“In a close race, a machine error in one precinct could leave the results in doubt and the losing candidates won’t be able to get a recount,” said Warren Stewart, policy director for VoteTrustUSA, an advocacy group that has criticized electronic voting.
Deborah L. Markowitz, president of the National Association of Secretaries of State, was less inclined to sound the alarm. She said that since it was not a presidential election year and many states had encouraged voting by mail, fewer people would turn up at the polls than in 2004.
With computerized registration rolls, Ms. Markowitz said, there will be far fewer people incorrectly excluded from the new databases compared with when registration rolls were on paper.
“There will be isolated incidents, there is no doubt about that,” she said. “But over all the system will move faster and with fewer problems.”
Charles Stewart, head of the political science department at the Massachusetts Institute of Technology, published a study this year indicating that from 2000 to 2004, new technology helped reduce the number of improperly marked ballots by about one million votes.
“If you think things are bad and worrisome now, they were much worse before 2000,” Mr. Stewart said, adding that breakdowns in the mechanics of voting are simply more highlighted, not more prevalent.
Still, this is a year of firsts for some local election officials. Cherie Poucher, elections director for Wake County, N.C., which includes Raleigh, said she expected 350,000 voters on Election Day, up from the 30,000 in the May primary. She worries that the county’s 218 optical scan machines may be unable to handle the increased load. During the primary, 12 of the new machines would not boot up and needed to be replaced.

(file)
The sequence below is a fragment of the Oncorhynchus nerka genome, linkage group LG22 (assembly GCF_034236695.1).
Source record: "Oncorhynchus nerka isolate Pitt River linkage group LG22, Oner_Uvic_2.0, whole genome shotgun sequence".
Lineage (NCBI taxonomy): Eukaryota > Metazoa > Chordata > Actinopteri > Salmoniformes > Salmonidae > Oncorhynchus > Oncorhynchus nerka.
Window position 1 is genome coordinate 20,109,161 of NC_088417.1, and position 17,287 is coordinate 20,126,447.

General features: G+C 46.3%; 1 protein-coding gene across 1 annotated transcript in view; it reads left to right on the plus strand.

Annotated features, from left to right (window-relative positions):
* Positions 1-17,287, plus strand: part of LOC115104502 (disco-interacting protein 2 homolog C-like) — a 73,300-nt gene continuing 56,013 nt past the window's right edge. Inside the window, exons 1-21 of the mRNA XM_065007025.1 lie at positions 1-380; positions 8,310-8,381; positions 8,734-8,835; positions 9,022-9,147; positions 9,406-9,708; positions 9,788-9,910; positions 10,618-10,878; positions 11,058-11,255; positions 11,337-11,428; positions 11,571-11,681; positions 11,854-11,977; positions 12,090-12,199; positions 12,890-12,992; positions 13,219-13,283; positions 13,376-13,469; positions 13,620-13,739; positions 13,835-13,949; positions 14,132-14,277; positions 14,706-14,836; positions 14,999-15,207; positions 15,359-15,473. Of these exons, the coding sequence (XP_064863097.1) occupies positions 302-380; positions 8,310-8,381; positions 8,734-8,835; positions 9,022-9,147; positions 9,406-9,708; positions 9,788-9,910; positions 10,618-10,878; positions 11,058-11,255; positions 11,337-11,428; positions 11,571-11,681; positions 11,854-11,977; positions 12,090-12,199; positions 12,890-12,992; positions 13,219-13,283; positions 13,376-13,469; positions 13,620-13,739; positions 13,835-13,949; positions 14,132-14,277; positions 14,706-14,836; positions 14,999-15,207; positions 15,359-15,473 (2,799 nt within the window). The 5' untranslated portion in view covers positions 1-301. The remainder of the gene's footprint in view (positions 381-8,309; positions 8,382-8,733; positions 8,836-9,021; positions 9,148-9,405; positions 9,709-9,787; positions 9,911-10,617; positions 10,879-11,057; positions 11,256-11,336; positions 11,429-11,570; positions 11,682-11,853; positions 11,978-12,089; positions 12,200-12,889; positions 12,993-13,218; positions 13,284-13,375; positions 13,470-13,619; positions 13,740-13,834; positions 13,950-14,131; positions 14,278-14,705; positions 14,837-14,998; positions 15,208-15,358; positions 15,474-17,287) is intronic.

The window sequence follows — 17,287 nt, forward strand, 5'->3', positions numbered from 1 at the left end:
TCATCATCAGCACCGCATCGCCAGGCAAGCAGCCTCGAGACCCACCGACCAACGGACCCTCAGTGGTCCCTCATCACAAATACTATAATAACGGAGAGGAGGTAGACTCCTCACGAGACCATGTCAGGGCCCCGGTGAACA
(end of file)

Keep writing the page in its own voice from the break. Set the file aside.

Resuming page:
“In the end, we were lucky,” Ms. Poucher said. The machines were replaced within hours, she said, and since her county uses optical scan machines rather than paperless machines, voters were able to deposit paper ballots into a ballot box until replacements arrived.
“I’m an optimist,” she said. “But if we have more failures than we have total machines, it could be really difficult even with the paper ballots.”
Ms. Burt of Common Cause said there was some disagreement about the likelihood of problems, and difficulty in predicting where problems might emerge, in part because there is little uniformity in how elections are conducted.
Except for rudimentary federal rules on voting age, federal financing for states and counties, and protections for minorities and the disabled, elections are shaped by a variety of local laws, conflicting court rulings and technological choices.
“People might refer to it as a national election system but in truth there is no such thing,” Ms. Burt said.
Justin Levitt, a lawyer with the Brennan Center for Justice at New York University School of Law, said that on election night his organization will be keeping particularly close watch on North Carolina, Florida and South Dakota, because of new voter registration databases there.